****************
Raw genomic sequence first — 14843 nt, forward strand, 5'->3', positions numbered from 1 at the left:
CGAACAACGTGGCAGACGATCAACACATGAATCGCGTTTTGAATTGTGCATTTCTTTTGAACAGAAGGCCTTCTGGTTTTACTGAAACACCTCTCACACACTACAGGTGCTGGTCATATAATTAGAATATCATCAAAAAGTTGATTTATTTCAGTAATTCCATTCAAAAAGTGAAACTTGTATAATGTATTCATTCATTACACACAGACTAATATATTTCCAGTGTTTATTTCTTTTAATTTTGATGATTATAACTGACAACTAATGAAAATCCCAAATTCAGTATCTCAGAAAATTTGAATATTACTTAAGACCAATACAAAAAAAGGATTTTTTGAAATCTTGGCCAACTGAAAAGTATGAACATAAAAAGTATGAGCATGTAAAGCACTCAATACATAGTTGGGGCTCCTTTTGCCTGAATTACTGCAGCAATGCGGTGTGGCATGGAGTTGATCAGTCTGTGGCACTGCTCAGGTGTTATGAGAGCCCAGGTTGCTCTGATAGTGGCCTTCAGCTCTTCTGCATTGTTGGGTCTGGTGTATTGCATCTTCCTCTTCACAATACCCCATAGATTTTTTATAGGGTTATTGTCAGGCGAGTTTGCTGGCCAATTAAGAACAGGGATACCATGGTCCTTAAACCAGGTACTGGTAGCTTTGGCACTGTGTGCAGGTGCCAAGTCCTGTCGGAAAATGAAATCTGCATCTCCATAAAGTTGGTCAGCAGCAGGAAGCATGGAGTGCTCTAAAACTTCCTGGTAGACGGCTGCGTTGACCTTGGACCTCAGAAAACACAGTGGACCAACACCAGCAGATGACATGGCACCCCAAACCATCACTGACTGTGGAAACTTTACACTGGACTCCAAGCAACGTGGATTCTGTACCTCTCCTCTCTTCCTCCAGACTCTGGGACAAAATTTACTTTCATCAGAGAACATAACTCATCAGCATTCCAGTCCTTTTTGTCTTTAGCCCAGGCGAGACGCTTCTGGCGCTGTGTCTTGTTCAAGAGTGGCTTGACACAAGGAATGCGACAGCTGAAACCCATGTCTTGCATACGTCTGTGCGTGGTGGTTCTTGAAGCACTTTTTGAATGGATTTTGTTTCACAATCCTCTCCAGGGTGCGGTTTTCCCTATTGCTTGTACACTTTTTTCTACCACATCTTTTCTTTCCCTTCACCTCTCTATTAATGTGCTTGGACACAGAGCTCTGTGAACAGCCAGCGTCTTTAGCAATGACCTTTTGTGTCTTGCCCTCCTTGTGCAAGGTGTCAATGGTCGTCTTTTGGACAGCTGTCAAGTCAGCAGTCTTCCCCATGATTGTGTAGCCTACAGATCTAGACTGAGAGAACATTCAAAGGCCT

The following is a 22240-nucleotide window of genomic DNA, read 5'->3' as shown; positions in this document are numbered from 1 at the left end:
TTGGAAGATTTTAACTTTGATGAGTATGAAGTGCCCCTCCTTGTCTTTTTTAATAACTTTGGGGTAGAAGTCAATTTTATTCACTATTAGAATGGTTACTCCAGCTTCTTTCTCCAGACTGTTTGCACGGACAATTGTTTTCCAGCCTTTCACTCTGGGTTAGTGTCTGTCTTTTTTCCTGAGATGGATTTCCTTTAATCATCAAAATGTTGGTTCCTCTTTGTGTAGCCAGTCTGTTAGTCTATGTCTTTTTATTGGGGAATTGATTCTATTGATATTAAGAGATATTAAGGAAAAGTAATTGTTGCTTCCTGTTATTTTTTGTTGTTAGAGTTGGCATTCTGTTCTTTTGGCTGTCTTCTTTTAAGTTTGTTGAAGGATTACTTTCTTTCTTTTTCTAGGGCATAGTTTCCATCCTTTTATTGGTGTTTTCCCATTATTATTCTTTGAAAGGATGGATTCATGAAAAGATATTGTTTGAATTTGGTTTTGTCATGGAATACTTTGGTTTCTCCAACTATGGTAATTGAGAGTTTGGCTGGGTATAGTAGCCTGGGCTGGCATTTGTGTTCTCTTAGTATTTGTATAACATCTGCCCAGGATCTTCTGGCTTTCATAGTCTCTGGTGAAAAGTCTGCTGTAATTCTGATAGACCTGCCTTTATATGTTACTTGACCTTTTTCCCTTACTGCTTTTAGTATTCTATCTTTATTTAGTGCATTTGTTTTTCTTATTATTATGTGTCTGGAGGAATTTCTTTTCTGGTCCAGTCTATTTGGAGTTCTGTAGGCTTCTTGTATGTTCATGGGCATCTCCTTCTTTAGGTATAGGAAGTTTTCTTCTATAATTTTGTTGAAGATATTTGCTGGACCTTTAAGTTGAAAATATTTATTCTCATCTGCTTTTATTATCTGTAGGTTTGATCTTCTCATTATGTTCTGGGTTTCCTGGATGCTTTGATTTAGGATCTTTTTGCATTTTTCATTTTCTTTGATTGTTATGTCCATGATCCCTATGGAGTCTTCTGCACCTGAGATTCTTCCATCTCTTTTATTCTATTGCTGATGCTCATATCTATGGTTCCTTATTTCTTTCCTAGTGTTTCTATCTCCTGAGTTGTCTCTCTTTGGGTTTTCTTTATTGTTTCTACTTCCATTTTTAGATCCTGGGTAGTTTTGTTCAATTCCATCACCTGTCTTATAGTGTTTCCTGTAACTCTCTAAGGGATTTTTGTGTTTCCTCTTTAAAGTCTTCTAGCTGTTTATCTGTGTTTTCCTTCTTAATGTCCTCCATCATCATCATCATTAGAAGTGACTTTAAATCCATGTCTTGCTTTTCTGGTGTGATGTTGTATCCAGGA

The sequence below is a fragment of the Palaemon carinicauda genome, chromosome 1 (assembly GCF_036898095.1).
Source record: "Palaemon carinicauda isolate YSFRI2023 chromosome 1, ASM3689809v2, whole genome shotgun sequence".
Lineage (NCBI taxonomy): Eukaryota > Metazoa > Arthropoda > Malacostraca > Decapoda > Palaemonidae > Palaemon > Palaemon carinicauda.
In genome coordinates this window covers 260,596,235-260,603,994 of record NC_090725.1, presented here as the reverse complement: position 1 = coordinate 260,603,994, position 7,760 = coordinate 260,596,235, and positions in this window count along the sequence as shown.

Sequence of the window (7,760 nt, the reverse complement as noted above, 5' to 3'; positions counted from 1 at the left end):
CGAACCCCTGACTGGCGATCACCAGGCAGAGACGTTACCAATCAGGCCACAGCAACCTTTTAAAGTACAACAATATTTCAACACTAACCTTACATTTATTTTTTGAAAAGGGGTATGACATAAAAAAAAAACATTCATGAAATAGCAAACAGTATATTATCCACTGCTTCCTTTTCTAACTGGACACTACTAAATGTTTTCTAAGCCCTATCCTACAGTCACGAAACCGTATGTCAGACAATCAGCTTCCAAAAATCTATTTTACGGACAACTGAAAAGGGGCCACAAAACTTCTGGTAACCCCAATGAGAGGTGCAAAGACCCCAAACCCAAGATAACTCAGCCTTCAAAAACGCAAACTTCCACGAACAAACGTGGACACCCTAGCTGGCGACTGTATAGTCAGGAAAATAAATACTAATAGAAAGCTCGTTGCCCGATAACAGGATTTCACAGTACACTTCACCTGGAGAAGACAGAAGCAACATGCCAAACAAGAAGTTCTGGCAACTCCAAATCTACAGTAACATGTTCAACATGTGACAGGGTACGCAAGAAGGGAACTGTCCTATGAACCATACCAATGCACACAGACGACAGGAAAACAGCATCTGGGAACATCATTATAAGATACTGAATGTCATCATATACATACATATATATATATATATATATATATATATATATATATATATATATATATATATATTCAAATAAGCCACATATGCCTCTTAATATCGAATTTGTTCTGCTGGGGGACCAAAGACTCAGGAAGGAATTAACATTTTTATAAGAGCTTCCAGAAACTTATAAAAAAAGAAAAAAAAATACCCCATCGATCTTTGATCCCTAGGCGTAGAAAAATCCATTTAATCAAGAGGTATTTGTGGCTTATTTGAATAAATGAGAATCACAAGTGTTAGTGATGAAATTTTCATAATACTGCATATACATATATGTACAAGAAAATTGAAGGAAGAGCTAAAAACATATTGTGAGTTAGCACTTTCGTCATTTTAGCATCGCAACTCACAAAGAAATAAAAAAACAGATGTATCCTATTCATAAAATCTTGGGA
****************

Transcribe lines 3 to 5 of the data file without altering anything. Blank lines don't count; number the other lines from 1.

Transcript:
The following is a 22240-nucleotide window of genomic DNA, read 5'->3' as shown; positions in this document are numbered from 1 at the left end:
TTGGAAGATTTTAACTTTGATGAGTATGAAGTGCCCCTCCTTGTCTTTTTTAATAACTTTGGGGTAGAAGTCAATTTTATTCACTATTAGAATGGTTACTCCAGCTTCTTTCTCCAGACTGTTTGCACGGACAATTGTTTTCCAGCCTTTCACTCTGGGTTAGTGTCTGTCTTTTTTCCTGAGATGGATTTCCTTTAATCATCAAAATGTTGGTTCCTCTTTGTGTAGCCAGTCTGTTAGTCTATGTCTTTTTATTGGGGAATTGATTCTATTGATATTAAGAGATATTAAGGAAAAGTAATTGTTGCTTCCTGTTATTTTTTGTTGTTAGAGTTGGCATTCTGTTCTTTTGGCTGTCTTCTTTTAAGTTTGTTGAAGGATTACTTTCTTTCTTTTTCTAGGGCATAGTTTCCATCCTTTTATTGGTGTTTTCCCATTATTATTCTTTGAAAGGATGGATTCATGAAAAGATATTGTTTGAATTTGGTTTTGTCATGGAATACTTTGGTTTCTCCAACTATGGTAATTGAGAGTTTGGCTGGGTATAGTAGCCTGGGCTGGCATTTGTGTTCTCTTAGTATTTGTATAACATCTGCCCAGGATCTTCTGGCTTTCATAGTCTCTGGTGAAAAGTCTGCTGTAATTCTGATAGACCTGCCTTTATATGTTACTTGACCTTTTTCCCTTACTGCTTTTAGTATTCTATCTTTATTTAGTGCATTTGTTTTTCTTATTATTATGTGTCTGGAGGAATTTCTTTTCTGGTCCAGTCTATTTGGAGTTCTGTAGGCTTCTTGTATGTTCATGGGCATCTCCTTCTTTAGGTATAGGAAGTTTTCTTCTATAATTTTGTTGAAGATATTTGCTGGACCTTTAAGTTGAAAATATTTATTCTCATCTGCTTTTATTATCTGTAGGTTTGATCTTCTCATTATGTTCTGGGTTTCCTGGATGCTTTGATTTAGGATCTTTTTGCATTTTTCATTTTCTTTGATTGTTATGTCCATGATCCCTATGGAGTCTTCTGCACCTGAGATTCTTCCATCTCTTTTATTCTATTGCTGATGCTCATATCTATGGTTCCTTATTTCTTTCCTAGTGTTTCTATCTCCTGAGTTGTCTCTCTTTGGGTTTTCTTTATTGTTTCTACTTCCATTTTTAGATCCTGGGTAGTTTTGTTCAATTCCATCACCTGTCTTATAGTGTTTCCTGTAACTCTCTAAGGGATTTTTGTGTTTCCTCTTTAAAGTCTTCTAGCTGTTTATCTGTGTTTTCCTTCTTAATGTCCTCCATCATCATCATCATTAGAAGTGACTTTAAATCCATGTCTTGCTTTTCTGGTGTGATGTTGTATCCAGGA

The sequence below is a fragment of the Palaemon carinicauda genome, chromosome 1 (assembly GCF_036898095.1).